Parks v. State, No. 2003-KA-00895-SCT.

CourtUnited States State Supreme Court of Mississippi
Citation884 So.2d 738
Docket NumberNo. 2003-KA-00895-SCT.
PartiesJames PARKS v. STATE of Mississippi.
Decision Date16 September 2004

884 So.2d 738

STATE of Mississippi

No. 2003-KA-00895-SCT.

Supreme Court of Mississippi.

September 16, 2004.

884 So.2d 741
Thomas A. Coleman, Jackson, attorney for appellant

Office of the Attorney General by John R. Henry, attorney for appellee.


SMITH, Chief Justice, for the Court.

¶ 1. Indicted for armed robbery and capital murder, James Parks was tried and convicted by a jury in the Circuit Court of Attala County of (1) accessory after the fact to the crime of armed robbery and (2) kidnaping. Thereafter, the trial court entered judgment in accordance with the jury's verdict and sentenced Parks to consecutive sentences of five years imprisonment for the accessory charge and twenty-five years imprisonment for the kidnaping charge. Parks moved for a new trial or judgment notwithstanding the verdict. The court denied those motions.


¶ 2. On June 21, 2000, Parks met up with James Jones and Vincent Butler at a store in Goodman, Mississippi. They went to a friend's house in Durant. Two females, Latricia Wilson and Shelly Gray, got into the car. The group drove around in Durant. The girls wanted to buy and smoke a small amount of marijuana, so the group went to Calvin Haymon's house in Kosciusko to make the purchase. On the way to Haymon's house, Parks saw a gun in the car—it slid from tinder James Jones's seat. Parks picked the gun up and gave it to Jones.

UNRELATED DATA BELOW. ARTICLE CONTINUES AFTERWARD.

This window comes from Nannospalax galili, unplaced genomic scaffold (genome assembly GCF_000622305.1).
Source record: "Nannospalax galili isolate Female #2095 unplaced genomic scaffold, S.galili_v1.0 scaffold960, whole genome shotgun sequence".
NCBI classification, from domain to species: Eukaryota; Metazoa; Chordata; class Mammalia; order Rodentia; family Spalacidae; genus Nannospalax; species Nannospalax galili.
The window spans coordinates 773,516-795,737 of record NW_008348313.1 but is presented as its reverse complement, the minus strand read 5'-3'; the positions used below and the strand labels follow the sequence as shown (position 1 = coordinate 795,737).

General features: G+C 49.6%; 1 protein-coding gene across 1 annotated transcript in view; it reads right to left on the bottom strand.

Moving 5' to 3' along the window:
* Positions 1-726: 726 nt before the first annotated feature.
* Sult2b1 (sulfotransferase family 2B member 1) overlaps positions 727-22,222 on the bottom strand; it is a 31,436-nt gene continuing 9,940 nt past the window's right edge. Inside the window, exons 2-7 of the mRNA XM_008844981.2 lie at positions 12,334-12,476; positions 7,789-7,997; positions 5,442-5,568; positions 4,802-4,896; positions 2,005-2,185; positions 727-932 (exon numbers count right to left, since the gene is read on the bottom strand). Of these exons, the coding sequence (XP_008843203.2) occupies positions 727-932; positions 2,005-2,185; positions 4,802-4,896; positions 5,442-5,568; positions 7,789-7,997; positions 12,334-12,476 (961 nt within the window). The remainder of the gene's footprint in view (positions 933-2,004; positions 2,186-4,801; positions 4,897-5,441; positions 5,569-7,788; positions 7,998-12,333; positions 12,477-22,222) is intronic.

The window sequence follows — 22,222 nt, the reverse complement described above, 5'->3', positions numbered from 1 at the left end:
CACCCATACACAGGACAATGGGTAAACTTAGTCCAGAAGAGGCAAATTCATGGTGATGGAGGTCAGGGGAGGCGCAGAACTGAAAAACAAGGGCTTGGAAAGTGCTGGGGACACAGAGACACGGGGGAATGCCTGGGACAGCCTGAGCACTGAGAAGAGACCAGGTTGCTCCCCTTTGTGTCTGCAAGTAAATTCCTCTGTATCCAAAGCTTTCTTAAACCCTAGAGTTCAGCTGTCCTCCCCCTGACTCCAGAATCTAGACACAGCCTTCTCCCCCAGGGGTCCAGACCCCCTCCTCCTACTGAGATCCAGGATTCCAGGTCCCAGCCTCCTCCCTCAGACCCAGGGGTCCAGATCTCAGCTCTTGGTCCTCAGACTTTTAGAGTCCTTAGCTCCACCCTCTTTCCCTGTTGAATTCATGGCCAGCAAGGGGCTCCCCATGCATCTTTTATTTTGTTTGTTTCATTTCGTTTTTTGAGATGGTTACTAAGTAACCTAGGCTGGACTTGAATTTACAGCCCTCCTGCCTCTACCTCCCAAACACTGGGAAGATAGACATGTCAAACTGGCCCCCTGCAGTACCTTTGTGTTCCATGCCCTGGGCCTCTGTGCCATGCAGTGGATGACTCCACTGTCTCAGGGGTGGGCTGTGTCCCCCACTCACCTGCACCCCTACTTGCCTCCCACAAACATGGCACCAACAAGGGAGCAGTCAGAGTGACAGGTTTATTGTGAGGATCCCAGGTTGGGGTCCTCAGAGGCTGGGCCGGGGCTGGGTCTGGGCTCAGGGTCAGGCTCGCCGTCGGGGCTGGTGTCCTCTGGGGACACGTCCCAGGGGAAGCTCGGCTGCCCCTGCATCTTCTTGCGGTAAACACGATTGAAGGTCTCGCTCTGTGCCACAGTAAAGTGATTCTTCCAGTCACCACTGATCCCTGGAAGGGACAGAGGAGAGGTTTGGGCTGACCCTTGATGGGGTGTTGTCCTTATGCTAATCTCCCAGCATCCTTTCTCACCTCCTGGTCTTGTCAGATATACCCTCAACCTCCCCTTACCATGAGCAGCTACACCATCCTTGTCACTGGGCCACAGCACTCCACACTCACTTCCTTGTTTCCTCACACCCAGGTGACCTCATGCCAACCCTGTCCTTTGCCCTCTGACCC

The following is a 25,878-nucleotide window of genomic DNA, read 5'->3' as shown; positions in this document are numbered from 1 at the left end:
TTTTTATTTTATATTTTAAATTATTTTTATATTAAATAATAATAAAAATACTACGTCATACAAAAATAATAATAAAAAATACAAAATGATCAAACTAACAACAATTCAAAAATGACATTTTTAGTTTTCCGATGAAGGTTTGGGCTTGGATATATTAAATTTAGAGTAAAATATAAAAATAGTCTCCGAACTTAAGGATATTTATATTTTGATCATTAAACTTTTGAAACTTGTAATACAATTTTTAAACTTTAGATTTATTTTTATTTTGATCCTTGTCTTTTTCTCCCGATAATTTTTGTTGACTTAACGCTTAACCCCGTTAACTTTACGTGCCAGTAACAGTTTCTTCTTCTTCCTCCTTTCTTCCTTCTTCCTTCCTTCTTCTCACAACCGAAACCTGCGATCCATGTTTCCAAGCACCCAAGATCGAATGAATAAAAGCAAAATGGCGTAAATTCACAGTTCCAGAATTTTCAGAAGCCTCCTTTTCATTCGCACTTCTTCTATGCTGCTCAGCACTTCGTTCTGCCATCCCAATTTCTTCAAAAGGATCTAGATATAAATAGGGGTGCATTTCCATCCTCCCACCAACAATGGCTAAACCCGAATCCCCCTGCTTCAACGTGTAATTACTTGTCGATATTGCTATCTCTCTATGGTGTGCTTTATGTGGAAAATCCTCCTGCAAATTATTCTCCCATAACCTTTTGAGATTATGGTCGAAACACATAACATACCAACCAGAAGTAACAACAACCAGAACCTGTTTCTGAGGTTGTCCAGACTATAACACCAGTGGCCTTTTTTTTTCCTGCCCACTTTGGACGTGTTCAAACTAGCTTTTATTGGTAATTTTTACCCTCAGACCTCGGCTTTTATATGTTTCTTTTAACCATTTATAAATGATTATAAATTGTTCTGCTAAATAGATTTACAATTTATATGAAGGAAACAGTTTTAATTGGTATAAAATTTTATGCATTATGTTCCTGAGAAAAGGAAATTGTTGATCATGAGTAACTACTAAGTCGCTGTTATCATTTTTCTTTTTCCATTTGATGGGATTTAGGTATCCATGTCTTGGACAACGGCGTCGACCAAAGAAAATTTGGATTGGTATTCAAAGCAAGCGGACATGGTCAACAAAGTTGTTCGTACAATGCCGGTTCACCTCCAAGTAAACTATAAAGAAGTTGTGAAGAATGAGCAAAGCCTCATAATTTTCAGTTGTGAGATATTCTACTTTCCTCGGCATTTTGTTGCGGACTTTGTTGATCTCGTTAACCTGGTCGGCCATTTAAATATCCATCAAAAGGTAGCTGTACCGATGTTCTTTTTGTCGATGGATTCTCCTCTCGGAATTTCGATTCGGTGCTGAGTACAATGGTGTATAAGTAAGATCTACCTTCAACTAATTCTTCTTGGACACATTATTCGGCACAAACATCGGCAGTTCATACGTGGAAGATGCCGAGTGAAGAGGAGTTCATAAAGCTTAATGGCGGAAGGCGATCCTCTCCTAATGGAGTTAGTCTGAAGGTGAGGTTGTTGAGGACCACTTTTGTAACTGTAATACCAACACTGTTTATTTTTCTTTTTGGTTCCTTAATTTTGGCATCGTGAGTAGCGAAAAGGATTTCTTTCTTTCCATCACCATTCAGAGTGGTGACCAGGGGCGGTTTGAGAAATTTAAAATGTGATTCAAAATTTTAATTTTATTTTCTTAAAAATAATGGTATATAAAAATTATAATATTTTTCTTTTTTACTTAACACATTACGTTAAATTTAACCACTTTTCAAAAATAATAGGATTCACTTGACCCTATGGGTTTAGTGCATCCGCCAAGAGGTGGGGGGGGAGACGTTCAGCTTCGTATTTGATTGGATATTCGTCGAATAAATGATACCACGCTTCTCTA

¶ 3. When they arrived at the house, Jones went inside. He came out of the house talking on the phone, and a few minutes later, Haymon arrived. . Jones and Haymon walked behind a truck and began talking.

¶ 4. Yvonne Ellis arrived at the house to pick up Haymon. Haymon left the house; Parks and Butler joined Jones outside. Haymon came back with a white bag full of marijuana. Butler, Parks, and Jones inspected the marijuana.

¶ 5. According to Ellis, Butler then brandished two guns, and James Jones ordered Haymon and Ellis to empty their pockets and put their hands on the car. Ellis stated that there was neither provocation nor argument preceding the robbery. In his statement to the police, Parks said that Jones tried to give a gun to him. Parks stated that he gave the gun back to Jones. Haymon began to argue with Jones, but Ellis gave up his money. During the argument,, Jones told Haymon that "since your mouth is so big and since you keep running your mouth, you're going to take me to your stash."

¶ 6. Jones then ordered Haymon and Ellis into the back seat of a car. Haymon and Jones continued arguing. At this time, Ellis felt "something cold" against the back of his head and heard someone say, "don't move." He testified that the person holding the gun to his head was

884 So.2d 742
James Parks. While he did not see Parks holding the gun to his head, the only people with guns were Butler and Parks. Butler was in front of Ellis holding two guns. Jones was visible near the car arguing with Haymon. Parks then approached Haymon

¶ 7. Haymon eventually sat in the car in such a way that his back was turned to the inside of the car and his feet were on the ground outside. Parks tried to force him to sit properly in the seat. He pointed his gun at Haymon and "was trying to make Haymon slide over on the back seat." Jones and Haymon argued about whether Haymon would slide over. This argument continued for approximately twenty minutes. At that time, Ellis's brother arrived on the scene in another vehicle, and Parks was still holding Haymon at gunpoint in the backseat of the car. Jones approached the other vehicle and shot Ellis's brother. Parks was still holding Haymon at gunpoint in the car, but Ellis ran away. Parks got into the back seat with Haymon, and Butler got into the front seat with Jones.